What an interesting idea!
When planning urban spaces such as an underground station, two major questions are always present: route planning and turning a no-space into a space.
Route planning is the study of the routes people take/should take in a space (think about an exhibition gallery as a sort of a classical case, though actually route planning should go to such detail as routing inside a house, or a kitchen). An underground station is a paramount problem: you have thousands of people circuiting there everyday. They need to be able to orient themselves (sense of orientation drops amazingly below ground); they need to be able to go quickly inside the station; they need – very importantly – to be able to escape even more quickly in case of accident or fire. In this last case, security measures may force electrical devices such as elevators, escalators, etc, to shut down – this can cause confusion and delay if people try to use them to escape. So something that trains people into preferring stairs to electric devices as their usual route can be very positive.
As for the no-space thingy, well, we all know what it is. It is that uncomfy feeling everyone gets at many public spaces: a place which, belonging to everyone, belongs to nobody simultaneously. Too large, too unreferenced, too confusing… also, sadly so oftenly: too shabby, too uncared for, too full of grafitti! Interventions like this can help turn a no-space into a space, since people can appropriate the intervention for a bit, make it theirs.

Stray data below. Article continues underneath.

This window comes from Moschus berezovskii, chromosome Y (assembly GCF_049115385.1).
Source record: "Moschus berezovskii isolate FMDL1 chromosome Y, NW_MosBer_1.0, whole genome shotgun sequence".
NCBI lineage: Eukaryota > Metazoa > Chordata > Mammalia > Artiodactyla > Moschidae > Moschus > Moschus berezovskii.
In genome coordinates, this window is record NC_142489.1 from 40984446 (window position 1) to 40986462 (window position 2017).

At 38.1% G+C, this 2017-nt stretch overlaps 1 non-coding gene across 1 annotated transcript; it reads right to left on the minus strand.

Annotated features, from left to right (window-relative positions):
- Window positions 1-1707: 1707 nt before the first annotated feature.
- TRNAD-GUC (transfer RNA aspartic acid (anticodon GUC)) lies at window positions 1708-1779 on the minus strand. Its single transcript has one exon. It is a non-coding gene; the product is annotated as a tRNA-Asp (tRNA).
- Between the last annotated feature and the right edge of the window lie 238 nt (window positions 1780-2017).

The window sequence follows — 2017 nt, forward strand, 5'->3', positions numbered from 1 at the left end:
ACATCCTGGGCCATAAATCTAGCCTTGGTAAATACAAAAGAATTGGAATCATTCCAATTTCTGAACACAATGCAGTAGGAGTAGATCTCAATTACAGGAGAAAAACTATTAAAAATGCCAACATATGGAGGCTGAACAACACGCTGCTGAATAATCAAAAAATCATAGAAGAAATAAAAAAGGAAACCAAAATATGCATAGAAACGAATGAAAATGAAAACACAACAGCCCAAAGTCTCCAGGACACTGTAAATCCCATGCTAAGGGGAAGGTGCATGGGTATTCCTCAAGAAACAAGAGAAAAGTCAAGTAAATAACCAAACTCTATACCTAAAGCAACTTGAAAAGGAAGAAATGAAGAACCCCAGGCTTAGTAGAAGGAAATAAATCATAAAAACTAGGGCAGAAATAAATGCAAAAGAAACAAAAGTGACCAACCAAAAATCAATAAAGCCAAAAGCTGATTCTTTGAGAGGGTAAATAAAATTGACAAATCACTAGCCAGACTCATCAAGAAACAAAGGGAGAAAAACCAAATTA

I suddenly thought that a lot of SL spaces are no-spaces. Interesting, why should that be?
I was fiddling here with my blog backoffice, trying to get things right – I must explain that I am generally a bit blog-adverse, so this is a new tech of sorts to me – things don’t just come easy, and I’ll apologize straightaway for some instability on the appearance of the blog, as I conclude that widget X is useful and that I need more categories… I am sure everyone must have passed through the same!
At least I know a basic rule: always have the backoffice in one tab and the blog in another, so that you can see what is happening on with the final result.
And as I was checking the final result, I felt that people may be a bit staggered by the blog… What’s this?! Doesn’t this woman work in Second Life?! Where is the stuff about SL?!
… well, the stuff about SL will no doubt get in here in its own time. But working in SL doesn’t necessarily mean that you breathe SL.
The work that I do in SL is architecture, grossly speaking. Architecture is an art, which means that it is a speculum mundi: it holds a mirror to life. So this means that a good deal of my day is spent … looking at life, wherever it is. Researching. Reading, because reading is a gateway to the thoughts of other people. Seeing scores and scores of images. Thinking about what I meet, relating, making connections. Because that is what architecture really is: the greatest of arts, the art that connects all the others, and creates space for people in an amazing web of knowledge, experience, living. All that I see will no doubt resurface at some point in my work.
So… this very confused blog is a window on my work, indeed. It just isn’t all about prims and textures, same way as being a chef isn’t all about knowing how to turn on the oven. It is also not just a window on past or present work: it’s a magic window that lets you see the future.